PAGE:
So I decided to cut down. I started my day with decaf and held off on normal coffee until I made it into work, three hours after I’d woken up. I swapped my mid-morning caffeine for peppermint teas and water, and had my second and final coffee of the day straight after lunch. I drank decaffeinated tea in the afternoons and camomile in the evenings.


I anticipated a struggle. I expected days of blind bumbling through work, missed deadlines and naps at my desk. I didn’t see how I was going to make it to the bus stop in the morning unfuelled, and dreaded the headache of caffeine withdrawal the first few weeks would bring.

The reality was something altogether different. Yes, I was groggy in the mornings. Yes, I walked to the bus stop in a mild fug, yawning as I went. But it was better. Whereas before I had sat on the bus panicking, running through my to-do list over and over, now I sat back in my seat and gazed through the windows sleepily. My first coffee of the morning at work made me alert, attentive and productive, as opposed to tipping me over the edge and sending me into one of my fidgety meltdowns of the past.

I slept better, I felt calmer and my headaches decreased rather than increased. But what I noticed most of all was the change to my thoughts. My mind wasn’t working on overdrive anymore. I was rational, I was able to dull the nerves in my stomach that sprung up when I thought of something unpleasant, or something I had maybe-possibly-perhaps forgotten to do (and that 99% of the time I hadn’t).

It was a revelation to me. I had never even considered the idea that my thoughts could be connected to my caffeine intake. I had hoped to improve the physiological symptoms I knew were linked to my habit, but never in my wildest dreams did I expect this personality transplant.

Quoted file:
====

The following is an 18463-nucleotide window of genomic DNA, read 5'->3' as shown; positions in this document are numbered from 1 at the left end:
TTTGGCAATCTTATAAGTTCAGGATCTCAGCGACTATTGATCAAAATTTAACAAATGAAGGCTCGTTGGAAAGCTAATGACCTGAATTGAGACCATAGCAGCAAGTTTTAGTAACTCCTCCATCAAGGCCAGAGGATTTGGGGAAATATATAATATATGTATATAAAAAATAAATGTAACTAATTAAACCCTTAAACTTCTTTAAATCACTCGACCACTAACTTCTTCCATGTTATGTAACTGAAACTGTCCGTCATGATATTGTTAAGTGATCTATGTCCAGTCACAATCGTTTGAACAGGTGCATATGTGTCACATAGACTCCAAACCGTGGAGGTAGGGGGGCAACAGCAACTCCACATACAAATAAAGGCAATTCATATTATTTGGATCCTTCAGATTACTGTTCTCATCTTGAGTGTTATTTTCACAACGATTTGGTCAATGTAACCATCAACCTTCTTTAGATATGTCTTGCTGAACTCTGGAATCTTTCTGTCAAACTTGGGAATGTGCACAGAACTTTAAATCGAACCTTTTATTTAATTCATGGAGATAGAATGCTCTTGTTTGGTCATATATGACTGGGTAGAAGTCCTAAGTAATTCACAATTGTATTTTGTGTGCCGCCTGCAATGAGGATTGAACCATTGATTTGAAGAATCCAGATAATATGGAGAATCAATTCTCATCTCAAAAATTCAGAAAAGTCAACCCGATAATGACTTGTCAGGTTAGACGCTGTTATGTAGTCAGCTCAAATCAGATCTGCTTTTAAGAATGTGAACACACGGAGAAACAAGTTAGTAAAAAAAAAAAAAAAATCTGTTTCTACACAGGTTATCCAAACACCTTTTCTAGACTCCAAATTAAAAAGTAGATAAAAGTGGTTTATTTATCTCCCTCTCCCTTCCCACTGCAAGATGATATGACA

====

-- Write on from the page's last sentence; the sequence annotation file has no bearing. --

I found that other people’s opinions didn’t matter so much to me anymore; instead of worrying about what someone thought about my outfit or how I was walking, I breezed along more confidently. Small disagreements didn’t niggle at me for the rest of the day, I was able to just think, ‘Okay, we didn’t see eye-to-eye on that one. Let’s move on.’

know it sounds far-fetched. I thought so too, until I sat down and really (calmly, finally!) added two and two together. If my body was wired and anxious, of course it would impact on how I was thinking.  If my heart was beating faster, no wonder my mind was thundering along at breakneck speed. Our bodies and minds are not independent; my thoughts were playing along in-sync with my body.


I think I had used coffee as a social crutch for a long time. When I was waiting for a lecture or needed a break from a study session, it was my first port of call. It’s something to do with your hands, it makes you look busy and it’s warm and comforting. But as it turns out, decaf coffee, tea or just about anything hot and served in a mug can do this job just as well. And it doesn’t make me feel like the world is against me and my heart is going to explode. Winner.

I doubt I will ever renounce caffeine entirely. There are days now when I don’t have any at all. But reducing my intake to no more than two cups a day has improved my mental wellbeing more than I could have imagined. This might not be the case for everyone; I’m sure most people are a little more clued-up and actually realize that their anxiety could be related to excess caffeine. Unfortunately for me, mild anxiety and coffee had been a part of my life for so long that I was unable to tease apart my personality and my drinking habits.

For the moment, I’m feeling fab and embracing my new, calmer existence. I’ve even taken the time to get creative and paint some rustic coffee pots to hold my decaf range 😉 now it’s just after lunch, so I’m off to make myself a naughty milky coffee – and count down the days until it’s mulled wine season…